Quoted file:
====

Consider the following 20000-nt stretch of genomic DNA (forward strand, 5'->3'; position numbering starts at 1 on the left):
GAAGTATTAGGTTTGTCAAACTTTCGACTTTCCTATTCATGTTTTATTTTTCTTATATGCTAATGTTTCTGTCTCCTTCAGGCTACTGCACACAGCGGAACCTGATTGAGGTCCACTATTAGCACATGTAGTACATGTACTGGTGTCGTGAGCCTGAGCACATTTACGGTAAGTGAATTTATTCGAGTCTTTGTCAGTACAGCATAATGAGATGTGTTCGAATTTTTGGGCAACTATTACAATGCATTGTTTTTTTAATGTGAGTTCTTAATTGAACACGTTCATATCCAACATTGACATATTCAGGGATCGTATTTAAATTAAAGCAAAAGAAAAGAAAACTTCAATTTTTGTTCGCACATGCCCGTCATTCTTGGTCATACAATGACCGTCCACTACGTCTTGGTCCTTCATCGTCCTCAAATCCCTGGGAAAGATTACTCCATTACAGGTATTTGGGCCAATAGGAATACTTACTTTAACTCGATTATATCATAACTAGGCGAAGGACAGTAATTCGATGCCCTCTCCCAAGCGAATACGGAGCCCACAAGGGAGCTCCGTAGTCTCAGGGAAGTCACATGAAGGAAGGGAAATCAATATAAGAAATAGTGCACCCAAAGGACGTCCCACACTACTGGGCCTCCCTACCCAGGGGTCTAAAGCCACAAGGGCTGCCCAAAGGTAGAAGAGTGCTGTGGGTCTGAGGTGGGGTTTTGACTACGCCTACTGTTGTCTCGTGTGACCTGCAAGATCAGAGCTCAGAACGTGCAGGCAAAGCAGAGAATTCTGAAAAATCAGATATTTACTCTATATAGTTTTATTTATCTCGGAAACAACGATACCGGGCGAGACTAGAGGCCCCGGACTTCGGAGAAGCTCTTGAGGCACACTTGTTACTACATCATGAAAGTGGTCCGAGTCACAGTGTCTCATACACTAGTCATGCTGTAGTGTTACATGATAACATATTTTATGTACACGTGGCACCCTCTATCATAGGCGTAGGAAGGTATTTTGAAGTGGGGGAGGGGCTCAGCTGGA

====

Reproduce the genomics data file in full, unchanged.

Consider the following 20000-nt stretch of genomic DNA (forward strand, 5'->3'; position numbering starts at 1 on the left):
GAAGTATTAGGTTTGTCAAACTTTCGACTTTCCTATTCATGTTTTATTTTTCTTATATGCTAATGTTTCTGTCTCCTTCAGGCTACTGCACACAGCGGAACCTGATTGAGGTCCACTATTAGCACATGTAGTACATGTACTGGTGTCGTGAGCCTGAGCACATTTACGGTAAGTGAATTTATTCGAGTCTTTGTCAGTACAGCATAATGAGATGTGTTCGAATTTTTGGGCAACTATTACAATGCATTGTTTTTTTAATGTGAGTTCTTAATTGAACACGTTCATATCCAACATTGACATATTCAGGGATCGTATTTAAATTAAAGCAAAAGAAAAGAAAACTTCAATTTTTGTTCGCACATGCCCGTCATTCTTGGTCATACAATGACCGTCCACTACGTCTTGGTCCTTCATCGTCCTCAAATCCCTGGGAAAGATTACTCCATTACAGGTATTTGGGCCAATAGGAATACTTACTTTAACTCGATTATATCATAACTAGGCGAAGGACAGTAATTCGATGCCCTCTCCCAAGCGAATACGGAGCCCACAAGGGAGCTCCGTAGTCTCAGGGAAGTCACATGAAGGAAGGGAAATCAATATAAGAAATAGTGCACCCAAAGGACGTCCCACACTACTGGGCCTCCCTACCCAGGGGTCTAAAGCCACAAGGGCTGCCCAAAGGTAGAAGAGTGCTGTGGGTCTGAGGTGGGGTTTTGACTACGCCTACTGTTGTCTCGTGTGACCTGCAAGATCAGAGCTCAGAACGTGCAGGCAAAGCAGAGAATTCTGAAAAATCAGATATTTACTCTATATAGTTTTATTTATCTCGGAAACAACGATACCGGGCGAGACTAGAGGCCCCGGACTTCGGAGAAGCTCTTGAGGCACACTTGTTACTACATCATGAAAGTGGTCCGAGTCACAGTGTCTCATACACTAGTCATGCTGTAGTGTTACATGATAACATATTTTATGTACACGTGGCACCCTCTATCATAGGCGTAGGAAGGTATTTTGAAGTGGGGGAGGGGCTCAGCTGGA